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Chapters & Learning Objectives

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  1. Why is Safe Patient Handling Important?

    1. Why is Safe Patient Handling Important?

    Occupational risk factors of patient handling and mobility include exertion, repetition, posture and duration of exposure. These activities can pose significant risks to nurses as well as their patients. This chapter explores the magnitude of the occupational injury problem, including both direct and indirect costs related to manual patient handling.

  2. Reducing the Impact of Occupational Risk Factors

    2. Reducing the Impact of Occupational Risk Factors

    Understanding the role of nursing staff in identifying risk factors for occupational injury and patient harm is an essential component of a culture of safety. This chapter explores the various activities that put nursing staff and patients at increased risk of injury, including exertion, repetition, posture, duration of exposure and other aspects of nursing staff’s daily routine.

  3. What is Safe Patient Handling and Mobility and Why is it Important to You in Your Job?

    3. What is Safe Patient Handling and Mobility and Why is it Important to You in Your Job?

    Ergonomics and body mechanics play an important role in safe patient handling. This chapter explains what safe patient handling is and why it is an important part of creating a culture of safety. The importance of staffing, programs and equipment will also be addressed in this chapter.

  4. Q&A Discussion: Perspectives on Safe Patient Handling

    4. Q&A Discussion: Perspectives on Safe Patient Handling

    Through a discussion with a nurse, this chapter will explore how direct care staff feel at the end of their day, what types of activities they see as potential risks and what they have done to offset these risks. This chapter also includes a discussion of strategies for effectively ensuring the safety of both patients and nursing staff.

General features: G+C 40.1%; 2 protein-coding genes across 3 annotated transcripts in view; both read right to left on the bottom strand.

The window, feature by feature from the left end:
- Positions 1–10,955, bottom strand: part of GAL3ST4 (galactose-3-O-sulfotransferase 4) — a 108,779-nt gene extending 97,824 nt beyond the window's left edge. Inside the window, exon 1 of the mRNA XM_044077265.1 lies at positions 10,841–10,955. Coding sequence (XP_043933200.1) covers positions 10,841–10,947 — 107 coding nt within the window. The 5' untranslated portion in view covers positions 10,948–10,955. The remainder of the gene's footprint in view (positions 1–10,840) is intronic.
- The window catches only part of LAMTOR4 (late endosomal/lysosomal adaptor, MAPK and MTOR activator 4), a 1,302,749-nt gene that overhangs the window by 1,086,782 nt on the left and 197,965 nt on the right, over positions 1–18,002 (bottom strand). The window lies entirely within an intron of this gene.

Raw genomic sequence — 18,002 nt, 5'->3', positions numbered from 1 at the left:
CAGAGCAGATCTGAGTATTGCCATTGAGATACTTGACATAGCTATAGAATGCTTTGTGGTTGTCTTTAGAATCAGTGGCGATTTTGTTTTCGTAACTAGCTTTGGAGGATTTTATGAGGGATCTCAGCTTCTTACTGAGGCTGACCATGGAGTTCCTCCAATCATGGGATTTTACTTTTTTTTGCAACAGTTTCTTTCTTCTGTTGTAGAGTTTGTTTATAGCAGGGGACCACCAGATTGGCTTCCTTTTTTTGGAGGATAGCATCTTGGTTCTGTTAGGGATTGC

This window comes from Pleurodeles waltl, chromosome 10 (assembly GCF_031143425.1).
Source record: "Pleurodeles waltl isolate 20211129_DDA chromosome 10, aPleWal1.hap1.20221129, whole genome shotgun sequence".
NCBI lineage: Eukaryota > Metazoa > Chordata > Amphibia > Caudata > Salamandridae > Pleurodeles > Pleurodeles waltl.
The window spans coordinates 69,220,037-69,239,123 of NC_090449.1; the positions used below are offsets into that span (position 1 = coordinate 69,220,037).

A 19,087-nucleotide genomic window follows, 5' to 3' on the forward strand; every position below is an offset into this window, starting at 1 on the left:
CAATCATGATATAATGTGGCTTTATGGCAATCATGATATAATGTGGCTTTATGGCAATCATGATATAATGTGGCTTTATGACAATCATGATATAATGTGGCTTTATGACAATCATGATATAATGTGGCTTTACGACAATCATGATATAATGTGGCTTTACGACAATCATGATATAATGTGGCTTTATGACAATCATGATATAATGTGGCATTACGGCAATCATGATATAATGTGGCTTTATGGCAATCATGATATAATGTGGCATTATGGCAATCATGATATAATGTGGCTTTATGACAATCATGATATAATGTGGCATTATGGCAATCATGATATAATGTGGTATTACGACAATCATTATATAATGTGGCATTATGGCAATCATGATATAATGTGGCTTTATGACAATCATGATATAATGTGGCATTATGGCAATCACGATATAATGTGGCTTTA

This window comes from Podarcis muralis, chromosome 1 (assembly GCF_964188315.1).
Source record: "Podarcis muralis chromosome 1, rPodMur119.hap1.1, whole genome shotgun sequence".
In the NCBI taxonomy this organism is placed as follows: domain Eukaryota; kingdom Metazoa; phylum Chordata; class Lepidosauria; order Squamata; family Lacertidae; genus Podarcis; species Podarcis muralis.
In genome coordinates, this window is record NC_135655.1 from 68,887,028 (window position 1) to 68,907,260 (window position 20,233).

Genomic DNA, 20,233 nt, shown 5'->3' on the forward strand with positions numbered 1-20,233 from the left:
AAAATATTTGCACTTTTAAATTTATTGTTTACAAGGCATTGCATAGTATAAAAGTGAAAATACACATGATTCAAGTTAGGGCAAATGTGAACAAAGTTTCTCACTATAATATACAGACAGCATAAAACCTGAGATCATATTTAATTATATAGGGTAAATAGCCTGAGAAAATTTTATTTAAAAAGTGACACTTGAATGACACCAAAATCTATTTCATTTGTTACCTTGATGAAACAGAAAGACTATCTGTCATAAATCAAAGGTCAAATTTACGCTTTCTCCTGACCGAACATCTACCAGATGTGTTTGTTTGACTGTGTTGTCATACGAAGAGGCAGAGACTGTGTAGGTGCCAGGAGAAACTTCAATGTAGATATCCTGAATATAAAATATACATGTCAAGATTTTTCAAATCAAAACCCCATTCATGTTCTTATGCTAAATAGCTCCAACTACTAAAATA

5. Available Technology and Solutions

    5. Available Technology and Solutions

    How do you use technology and assistive devices to reduce risk? This chapter explores different options available to you and how to best utilize what’s available at your facility. This chapter also includes a discussion on when to use assistive devices, including information on beds, lateral transfers, active transfers, passive transfers, falls and DME.

  6. What is a “Culture of Safety” and What is Your Role in Promoting a Safety Culture and How We Develop Support Within Our Facility

    6. What is a “Culture of Safety” and What is Your Role in Promoting a Safety Culture and How We Develop Support Within Our Facility

    Nursing staff play an important role advocating for those who receive care at their facility. This chapter includes a discussion on the important role that nursing staff plays in developing a culture of safety, as well as how statistics can be a powerful tool to gain buy in from decision makers and improve the safety and quality of patient care. In addition, this chapter includes a discussion on how to best utilize contracted vendors to support your facility’s change initiatives.